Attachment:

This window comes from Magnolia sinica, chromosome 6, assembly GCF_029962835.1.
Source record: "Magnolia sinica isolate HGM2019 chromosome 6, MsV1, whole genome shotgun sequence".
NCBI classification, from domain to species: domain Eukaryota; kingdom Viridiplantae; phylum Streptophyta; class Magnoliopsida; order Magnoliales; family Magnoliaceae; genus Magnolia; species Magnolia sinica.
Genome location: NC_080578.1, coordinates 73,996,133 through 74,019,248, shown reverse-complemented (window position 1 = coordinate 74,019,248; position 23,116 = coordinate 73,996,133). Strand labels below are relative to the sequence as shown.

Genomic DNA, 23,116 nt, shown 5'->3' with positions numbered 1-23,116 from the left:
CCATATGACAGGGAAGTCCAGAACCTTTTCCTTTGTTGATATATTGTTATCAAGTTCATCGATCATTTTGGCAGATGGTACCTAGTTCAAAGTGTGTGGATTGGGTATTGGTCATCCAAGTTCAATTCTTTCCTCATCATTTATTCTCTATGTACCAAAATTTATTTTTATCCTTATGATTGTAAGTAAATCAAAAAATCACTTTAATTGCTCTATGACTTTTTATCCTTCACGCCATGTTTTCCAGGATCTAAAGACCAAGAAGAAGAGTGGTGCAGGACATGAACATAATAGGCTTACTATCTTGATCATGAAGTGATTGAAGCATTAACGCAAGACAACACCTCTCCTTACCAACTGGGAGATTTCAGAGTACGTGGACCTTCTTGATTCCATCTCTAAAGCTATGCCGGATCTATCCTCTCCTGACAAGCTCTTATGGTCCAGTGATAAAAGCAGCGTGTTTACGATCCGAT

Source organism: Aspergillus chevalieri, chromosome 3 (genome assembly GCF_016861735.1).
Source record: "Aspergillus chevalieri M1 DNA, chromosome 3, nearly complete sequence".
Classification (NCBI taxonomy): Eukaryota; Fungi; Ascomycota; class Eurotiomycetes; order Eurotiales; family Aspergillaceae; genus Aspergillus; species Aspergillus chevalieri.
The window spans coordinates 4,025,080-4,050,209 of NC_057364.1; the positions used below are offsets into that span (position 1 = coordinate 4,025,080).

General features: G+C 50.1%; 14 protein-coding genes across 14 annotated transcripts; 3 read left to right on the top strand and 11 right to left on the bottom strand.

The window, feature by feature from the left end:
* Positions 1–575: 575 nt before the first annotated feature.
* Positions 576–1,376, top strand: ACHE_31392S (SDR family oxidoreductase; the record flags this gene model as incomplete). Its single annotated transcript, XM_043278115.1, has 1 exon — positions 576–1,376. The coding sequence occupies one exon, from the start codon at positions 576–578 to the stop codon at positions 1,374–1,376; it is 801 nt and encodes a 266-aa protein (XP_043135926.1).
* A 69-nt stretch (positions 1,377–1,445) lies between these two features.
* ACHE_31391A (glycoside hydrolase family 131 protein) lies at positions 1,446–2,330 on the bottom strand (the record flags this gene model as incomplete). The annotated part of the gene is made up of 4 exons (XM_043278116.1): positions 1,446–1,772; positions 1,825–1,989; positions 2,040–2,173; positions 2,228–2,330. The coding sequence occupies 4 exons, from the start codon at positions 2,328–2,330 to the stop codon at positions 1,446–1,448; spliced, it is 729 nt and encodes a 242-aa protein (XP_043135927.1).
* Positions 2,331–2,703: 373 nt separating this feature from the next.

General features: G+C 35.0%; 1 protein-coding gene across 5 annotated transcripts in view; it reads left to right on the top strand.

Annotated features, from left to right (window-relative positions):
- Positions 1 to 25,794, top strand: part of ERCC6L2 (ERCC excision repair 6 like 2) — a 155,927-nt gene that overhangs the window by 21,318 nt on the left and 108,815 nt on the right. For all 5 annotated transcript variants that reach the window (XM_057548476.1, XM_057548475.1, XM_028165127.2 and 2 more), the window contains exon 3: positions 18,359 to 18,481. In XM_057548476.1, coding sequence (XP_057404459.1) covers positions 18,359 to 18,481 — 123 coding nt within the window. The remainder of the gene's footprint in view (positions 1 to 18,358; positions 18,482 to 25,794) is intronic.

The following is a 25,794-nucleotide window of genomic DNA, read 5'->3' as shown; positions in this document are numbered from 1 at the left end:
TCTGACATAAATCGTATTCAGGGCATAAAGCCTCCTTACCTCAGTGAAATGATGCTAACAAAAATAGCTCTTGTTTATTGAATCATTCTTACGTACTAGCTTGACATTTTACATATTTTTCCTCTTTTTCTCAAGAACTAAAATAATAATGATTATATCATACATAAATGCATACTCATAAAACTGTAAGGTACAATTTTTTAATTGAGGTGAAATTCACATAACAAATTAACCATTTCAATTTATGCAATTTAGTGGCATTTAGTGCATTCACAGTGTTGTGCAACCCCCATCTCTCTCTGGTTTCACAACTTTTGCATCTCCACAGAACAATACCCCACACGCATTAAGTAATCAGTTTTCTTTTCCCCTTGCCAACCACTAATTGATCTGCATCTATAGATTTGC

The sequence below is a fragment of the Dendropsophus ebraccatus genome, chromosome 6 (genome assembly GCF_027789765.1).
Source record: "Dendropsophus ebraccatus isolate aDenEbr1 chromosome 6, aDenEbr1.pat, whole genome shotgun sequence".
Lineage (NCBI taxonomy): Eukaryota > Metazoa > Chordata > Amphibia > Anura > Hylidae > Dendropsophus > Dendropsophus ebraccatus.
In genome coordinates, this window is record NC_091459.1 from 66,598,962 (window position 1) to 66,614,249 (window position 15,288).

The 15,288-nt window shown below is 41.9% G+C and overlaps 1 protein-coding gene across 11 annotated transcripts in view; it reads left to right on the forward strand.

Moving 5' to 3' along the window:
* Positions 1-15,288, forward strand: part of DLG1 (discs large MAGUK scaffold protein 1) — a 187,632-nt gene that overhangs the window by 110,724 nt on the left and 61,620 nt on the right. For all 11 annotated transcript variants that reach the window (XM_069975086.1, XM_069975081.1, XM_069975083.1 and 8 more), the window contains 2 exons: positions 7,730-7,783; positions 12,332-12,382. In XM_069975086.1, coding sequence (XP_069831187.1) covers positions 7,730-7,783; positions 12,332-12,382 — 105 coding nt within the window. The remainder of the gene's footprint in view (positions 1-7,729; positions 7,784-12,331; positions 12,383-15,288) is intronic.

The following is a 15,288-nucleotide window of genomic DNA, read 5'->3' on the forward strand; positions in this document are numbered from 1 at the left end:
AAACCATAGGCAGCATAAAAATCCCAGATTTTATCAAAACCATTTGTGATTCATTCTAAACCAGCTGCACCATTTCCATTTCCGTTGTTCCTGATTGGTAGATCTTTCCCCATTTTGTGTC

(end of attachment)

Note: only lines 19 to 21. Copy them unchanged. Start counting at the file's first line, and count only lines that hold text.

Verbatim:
Annotated features, from left to right (window-relative positions):
- Positions 1 to 25,794, top strand: part of ERCC6L2 (ERCC excision repair 6 like 2) — a 155,927-nt gene that overhangs the window by 21,318 nt on the left and 108,815 nt on the right. For all 5 annotated transcript variants that reach the window (XM_057548476.1, XM_057548475.1, XM_028165127.2 and 2 more), the window contains exon 3: positions 18,359 to 18,481. In XM_057548476.1, coding sequence (XP_057404459.1) covers positions 18,359 to 18,481 — 123 coding nt within the window. The remainder of the gene's footprint in view (positions 1 to 18,358; positions 18,482 to 25,794) is intronic.

The following is a 25,794-nucleotide window of genomic DNA, read 5'->3' as shown; positions in this document are numbered from 1 at the left end: